Singer/guitarist/songwriter Steve Wynn has spent the better part of the last 25 years as an active participant in the music business, but a casual observer would be excused for thinking, upon mention of his name: “oh, that Las Vegas guy”. Because, unfortunately, that quarter-century of experience in bands like the Dream Syndicate—whose 1982 debut The Days of Wine and Roses has been cited as a major influence by scores of artily inclined pop bands—and Gutterball, as well as a prolific solo career, hasn’t exactly translated into major label record deals and sold-out arena tours. Yet to hear him on record and see him in concert, one gets the impression that he might not have it any other way—for Wynn carries the essence of someone who thoroughly enjoys what he does and is happy to simply have the opportunity to do it.
As a bandleader, Wynn never left behind the marriage of noisy, Velvet Underground-inspired rock and psychedelic jangle that was so essential to the Dream Syndicate’s sound, but it wasn’t until settling on the Miracle 3 (Linda Pitmon, drums; Jason Victor, guitar; Dave DeCastro, bass) as a backing band that he began to re-approach the glorious heights of his first and most highly acclaimed group. Even so, 2001’s Here Come the Miracles and 2003’s Static Transmission, while containing their fair share of bright moments, rarely captured the energy and spontaneity of the Miracle 3’s live performances. Whether it’s due to a conscious decision on Wynn’s part or simply the natural result of a band that’s now been playing together for over five years is open to conjecture, but whatever the impetus, ...Tick ...Tick ...Tick is the record that pulls it all together.
Indeed, ...Tick ...Tick ...Tick is a very different animal from the outset, opening with the two-minute dissonant blast of “Wired”, complete with Wynn’s distorted vocals—a radical change in tactics from the mellow “What Comes After” that commenced Static Transmission. Overall, Wynn and his bandmates offer a far more definite focus on rock n’ roll, as on the Bo Diddley-esque stomp of “Killing Me”, or the aptly titled “Wild Mercury”, which balances an unhinged verse with a melodic chorus for a shrewd inversion of traditional song dynamics. Even more conventional songs like “Bruises” are honed with a rougher edge on this release, whereas in the past Wynn tended to keep a bit of distance between his pop songs and more aggressive moments.
Wynn has always seemed well aware of his limitations as a lyricist, forging a comfortable space in rugged simplicities well-suited to his strong melodies and noisy pop chord progressions. However, here he expands his talent pool a bit by enlisting bandmate Pitmon as co-lyricist on two tracks, as well as his crime novelist comrade George Pelecanos on “Cindy, It Was Always You”. Pitmon proves a worthy partner on “The Deep End”, incidentally the first ballad-paced song at five tracks into the program; with lines like “It’s more than sink or swim, / I’d rather not go in”, she works within Wynn’s comfort zone of clever platitudes to retain a focused sense of style. On his own, Wynn still tosses out a couple of clunkers like “Freak Star”, but those moments are more than reconciled by tracks like the epic “No Tomorrow”.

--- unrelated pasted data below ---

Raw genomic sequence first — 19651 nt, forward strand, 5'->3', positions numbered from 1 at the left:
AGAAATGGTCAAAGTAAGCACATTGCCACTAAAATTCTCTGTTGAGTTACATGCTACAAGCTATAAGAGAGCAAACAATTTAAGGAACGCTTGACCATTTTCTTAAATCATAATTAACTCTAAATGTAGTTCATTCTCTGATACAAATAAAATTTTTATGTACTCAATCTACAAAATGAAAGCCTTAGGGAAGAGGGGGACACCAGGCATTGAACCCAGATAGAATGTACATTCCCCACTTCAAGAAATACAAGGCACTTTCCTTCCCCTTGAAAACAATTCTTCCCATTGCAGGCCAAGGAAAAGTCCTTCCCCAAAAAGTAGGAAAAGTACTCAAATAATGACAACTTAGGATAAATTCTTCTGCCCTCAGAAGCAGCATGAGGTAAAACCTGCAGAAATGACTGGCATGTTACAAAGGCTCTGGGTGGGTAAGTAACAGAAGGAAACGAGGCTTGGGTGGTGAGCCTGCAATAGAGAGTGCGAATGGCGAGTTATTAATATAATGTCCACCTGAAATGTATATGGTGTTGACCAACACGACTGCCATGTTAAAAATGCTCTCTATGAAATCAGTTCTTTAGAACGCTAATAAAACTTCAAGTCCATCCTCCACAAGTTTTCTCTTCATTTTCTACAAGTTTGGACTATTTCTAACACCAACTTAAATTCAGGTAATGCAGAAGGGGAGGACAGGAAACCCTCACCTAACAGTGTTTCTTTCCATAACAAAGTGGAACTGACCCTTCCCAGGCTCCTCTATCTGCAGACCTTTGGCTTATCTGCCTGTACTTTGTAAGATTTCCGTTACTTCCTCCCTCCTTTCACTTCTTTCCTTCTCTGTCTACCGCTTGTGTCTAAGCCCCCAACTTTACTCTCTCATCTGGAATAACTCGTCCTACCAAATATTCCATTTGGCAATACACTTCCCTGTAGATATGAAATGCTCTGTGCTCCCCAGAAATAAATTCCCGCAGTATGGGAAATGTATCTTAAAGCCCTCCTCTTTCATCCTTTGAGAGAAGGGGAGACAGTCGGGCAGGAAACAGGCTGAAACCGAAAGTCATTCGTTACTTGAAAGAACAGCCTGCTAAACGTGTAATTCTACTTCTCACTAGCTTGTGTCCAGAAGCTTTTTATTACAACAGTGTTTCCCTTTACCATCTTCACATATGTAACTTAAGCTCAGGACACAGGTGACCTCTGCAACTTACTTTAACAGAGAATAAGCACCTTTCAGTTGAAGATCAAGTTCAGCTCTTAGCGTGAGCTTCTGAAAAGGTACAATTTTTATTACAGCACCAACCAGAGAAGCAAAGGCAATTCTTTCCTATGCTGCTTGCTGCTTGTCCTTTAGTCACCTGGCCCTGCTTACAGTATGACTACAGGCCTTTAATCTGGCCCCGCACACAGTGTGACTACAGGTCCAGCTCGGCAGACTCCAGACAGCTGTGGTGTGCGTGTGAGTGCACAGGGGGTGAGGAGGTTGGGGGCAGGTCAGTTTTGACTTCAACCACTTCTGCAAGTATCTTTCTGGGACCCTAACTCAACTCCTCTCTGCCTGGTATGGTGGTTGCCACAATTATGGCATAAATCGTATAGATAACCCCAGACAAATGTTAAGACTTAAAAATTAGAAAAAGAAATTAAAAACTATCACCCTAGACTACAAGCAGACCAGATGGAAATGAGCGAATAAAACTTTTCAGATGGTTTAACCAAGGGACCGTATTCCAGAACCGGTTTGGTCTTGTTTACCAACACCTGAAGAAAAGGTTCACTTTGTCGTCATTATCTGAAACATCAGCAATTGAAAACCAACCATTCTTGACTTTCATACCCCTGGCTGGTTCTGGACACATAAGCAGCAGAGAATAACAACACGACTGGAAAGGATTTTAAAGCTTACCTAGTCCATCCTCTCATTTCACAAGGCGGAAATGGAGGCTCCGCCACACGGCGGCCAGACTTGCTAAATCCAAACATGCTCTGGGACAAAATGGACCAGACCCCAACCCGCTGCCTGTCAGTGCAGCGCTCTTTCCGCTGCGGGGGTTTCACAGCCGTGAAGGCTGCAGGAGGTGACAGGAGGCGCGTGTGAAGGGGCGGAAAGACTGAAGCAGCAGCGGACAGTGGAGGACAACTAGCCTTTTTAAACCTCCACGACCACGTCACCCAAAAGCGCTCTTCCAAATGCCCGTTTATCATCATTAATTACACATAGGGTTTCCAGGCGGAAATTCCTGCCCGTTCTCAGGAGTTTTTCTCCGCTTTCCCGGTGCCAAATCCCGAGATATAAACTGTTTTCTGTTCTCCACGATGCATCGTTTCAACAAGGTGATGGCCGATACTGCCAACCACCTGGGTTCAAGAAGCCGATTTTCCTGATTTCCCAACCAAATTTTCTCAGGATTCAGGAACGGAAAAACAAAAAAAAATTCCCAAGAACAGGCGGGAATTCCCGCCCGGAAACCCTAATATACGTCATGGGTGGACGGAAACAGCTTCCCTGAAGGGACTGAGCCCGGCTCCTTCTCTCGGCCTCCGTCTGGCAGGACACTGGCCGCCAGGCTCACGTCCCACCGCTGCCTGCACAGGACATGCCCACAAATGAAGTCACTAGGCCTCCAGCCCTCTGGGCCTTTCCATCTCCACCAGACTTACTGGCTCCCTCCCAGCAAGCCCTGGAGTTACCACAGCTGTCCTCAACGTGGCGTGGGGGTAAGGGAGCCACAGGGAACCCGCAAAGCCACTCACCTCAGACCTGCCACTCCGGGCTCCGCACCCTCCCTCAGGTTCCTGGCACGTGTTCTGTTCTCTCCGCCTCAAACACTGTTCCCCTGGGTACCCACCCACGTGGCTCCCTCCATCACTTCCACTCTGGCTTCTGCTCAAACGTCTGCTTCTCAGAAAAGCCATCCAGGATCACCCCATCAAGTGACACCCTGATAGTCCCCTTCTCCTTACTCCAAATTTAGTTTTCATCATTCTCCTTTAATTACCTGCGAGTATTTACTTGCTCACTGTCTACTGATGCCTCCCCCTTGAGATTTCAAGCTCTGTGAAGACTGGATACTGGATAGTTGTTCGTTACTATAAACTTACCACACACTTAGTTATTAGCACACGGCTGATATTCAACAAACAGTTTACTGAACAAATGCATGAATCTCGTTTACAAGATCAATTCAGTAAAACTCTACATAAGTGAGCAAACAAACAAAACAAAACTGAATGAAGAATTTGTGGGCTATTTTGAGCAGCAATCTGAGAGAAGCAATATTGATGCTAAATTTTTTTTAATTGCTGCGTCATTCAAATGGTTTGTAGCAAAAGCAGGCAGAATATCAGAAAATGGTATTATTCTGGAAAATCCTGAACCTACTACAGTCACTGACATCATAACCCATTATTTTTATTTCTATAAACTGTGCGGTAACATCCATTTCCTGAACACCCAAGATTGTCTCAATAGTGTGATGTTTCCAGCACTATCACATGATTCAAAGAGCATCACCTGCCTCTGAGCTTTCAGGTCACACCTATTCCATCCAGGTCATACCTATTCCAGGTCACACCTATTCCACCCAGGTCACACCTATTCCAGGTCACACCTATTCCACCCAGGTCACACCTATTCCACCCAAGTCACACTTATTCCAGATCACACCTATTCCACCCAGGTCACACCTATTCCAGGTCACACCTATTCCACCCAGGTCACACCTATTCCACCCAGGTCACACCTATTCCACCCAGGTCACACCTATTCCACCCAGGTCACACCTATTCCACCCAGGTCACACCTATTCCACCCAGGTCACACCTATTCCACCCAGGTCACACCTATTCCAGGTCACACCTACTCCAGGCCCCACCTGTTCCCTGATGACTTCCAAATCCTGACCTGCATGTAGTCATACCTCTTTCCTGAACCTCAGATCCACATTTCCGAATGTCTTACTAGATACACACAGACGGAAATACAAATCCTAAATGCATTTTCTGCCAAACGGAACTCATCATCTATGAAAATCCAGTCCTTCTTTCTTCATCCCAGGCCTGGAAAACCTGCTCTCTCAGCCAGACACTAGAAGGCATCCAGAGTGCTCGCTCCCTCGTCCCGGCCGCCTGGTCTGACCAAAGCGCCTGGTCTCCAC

As the album’s parting shot, “No Tomorrow” functions as a two-part nod both to Wynn’s past—in the seemingly autobiographical lyrics and Dream Syndicate-esque chords of the first part—and present, due to its powerfully anthemic conclusion. The two sections are connected by a textbook example of Wynn and Jason Victor’s empathetic relationship as guitarists, which is nothing short of enthralling throughout ...Tick ...Tick ...Tick, just as it has been on the two previous studio recordings with the Miracle 3. Matched with Wynn’s feedback-driven squalls, Victor’s ability to use his effects with such control and taste (the best comparison is perhaps a less avant-garde Nels Cline) ensures that the band rarely has trouble reaching ecstatic heights on demand.
How Wynn has kept a band this talented together for so long is an elusive prospect; it may very well have a lot to do with Pitmon, Victor, and DeCastro sharing in Wynn’s ostensible indifference to the business end of music outlined earlier. But rather than speculate over the inner workings of the Miracle 3’s near-perfect chemistry, it’s best to let the music speak for itself. ...Tick ...Tick ...Tick is an early contender for one of the strongest rock records of 2006—and even though it won’t get enough exposure to register on year-end lists in 11 months, that’s still no reason to ignore it now.